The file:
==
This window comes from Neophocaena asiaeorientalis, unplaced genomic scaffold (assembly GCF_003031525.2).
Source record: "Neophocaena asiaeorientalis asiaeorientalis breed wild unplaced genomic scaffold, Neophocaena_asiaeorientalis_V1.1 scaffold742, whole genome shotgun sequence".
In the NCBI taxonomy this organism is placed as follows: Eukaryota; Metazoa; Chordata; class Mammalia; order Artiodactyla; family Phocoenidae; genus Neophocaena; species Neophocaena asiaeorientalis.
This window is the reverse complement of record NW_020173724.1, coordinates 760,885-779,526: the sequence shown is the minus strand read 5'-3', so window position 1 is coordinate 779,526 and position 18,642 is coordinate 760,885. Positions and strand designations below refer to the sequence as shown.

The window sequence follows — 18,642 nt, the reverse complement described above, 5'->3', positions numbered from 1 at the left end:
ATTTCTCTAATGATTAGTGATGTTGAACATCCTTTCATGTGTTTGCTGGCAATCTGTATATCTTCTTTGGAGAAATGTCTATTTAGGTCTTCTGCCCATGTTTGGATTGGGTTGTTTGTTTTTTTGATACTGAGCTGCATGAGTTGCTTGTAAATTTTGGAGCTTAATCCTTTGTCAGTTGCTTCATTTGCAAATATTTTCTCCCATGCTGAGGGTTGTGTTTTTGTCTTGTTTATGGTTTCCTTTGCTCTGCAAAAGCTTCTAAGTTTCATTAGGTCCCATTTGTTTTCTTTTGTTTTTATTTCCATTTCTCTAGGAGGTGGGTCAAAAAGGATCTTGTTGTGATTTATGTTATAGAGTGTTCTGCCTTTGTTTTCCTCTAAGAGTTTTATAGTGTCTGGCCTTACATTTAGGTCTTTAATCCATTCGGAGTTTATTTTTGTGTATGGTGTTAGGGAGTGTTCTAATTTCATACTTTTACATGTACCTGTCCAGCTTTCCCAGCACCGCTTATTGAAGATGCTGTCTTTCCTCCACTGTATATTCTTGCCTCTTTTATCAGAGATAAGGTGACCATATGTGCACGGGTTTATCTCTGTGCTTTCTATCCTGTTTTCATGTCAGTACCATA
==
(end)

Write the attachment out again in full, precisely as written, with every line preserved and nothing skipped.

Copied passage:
This window comes from Neophocaena asiaeorientalis, unplaced genomic scaffold (assembly GCF_003031525.2).
Source record: "Neophocaena asiaeorientalis asiaeorientalis breed wild unplaced genomic scaffold, Neophocaena_asiaeorientalis_V1.1 scaffold742, whole genome shotgun sequence".
In the NCBI taxonomy this organism is placed as follows: Eukaryota; Metazoa; Chordata; class Mammalia; order Artiodactyla; family Phocoenidae; genus Neophocaena; species Neophocaena asiaeorientalis.
This window is the reverse complement of record NW_020173724.1, coordinates 760,885-779,526: the sequence shown is the minus strand read 5'-3', so window position 1 is coordinate 779,526 and position 18,642 is coordinate 760,885. Positions and strand designations below refer to the sequence as shown.

The window sequence follows — 18,642 nt, the reverse complement described above, 5'->3', positions numbered from 1 at the left end:
ATTTCTCTAATGATTAGTGATGTTGAACATCCTTTCATGTGTTTGCTGGCAATCTGTATATCTTCTTTGGAGAAATGTCTATTTAGGTCTTCTGCCCATGTTTGGATTGGGTTGTTTGTTTTTTTGATACTGAGCTGCATGAGTTGCTTGTAAATTTTGGAGCTTAATCCTTTGTCAGTTGCTTCATTTGCAAATATTTTCTCCCATGCTGAGGGTTGTGTTTTTGTCTTGTTTATGGTTTCCTTTGCTCTGCAAAAGCTTCTAAGTTTCATTAGGTCCCATTTGTTTTCTTTTGTTTTTATTTCCATTTCTCTAGGAGGTGGGTCAAAAAGGATCTTGTTGTGATTTATGTTATAGAGTGTTCTGCCTTTGTTTTCCTCTAAGAGTTTTATAGTGTCTGGCCTTACATTTAGGTCTTTAATCCATTCGGAGTTTATTTTTGTGTATGGTGTTAGGGAGTGTTCTAATTTCATACTTTTACATGTACCTGTCCAGCTTTCCCAGCACCGCTTATTGAAGATGCTGTCTTTCCTCCACTGTATATTCTTGCCTCTTTTATCAGAGATAAGGTGACCATATGTGCACGGGTTTATCTCTGTGCTTTCTATCCTGTTTTCATGTCAGTACCATA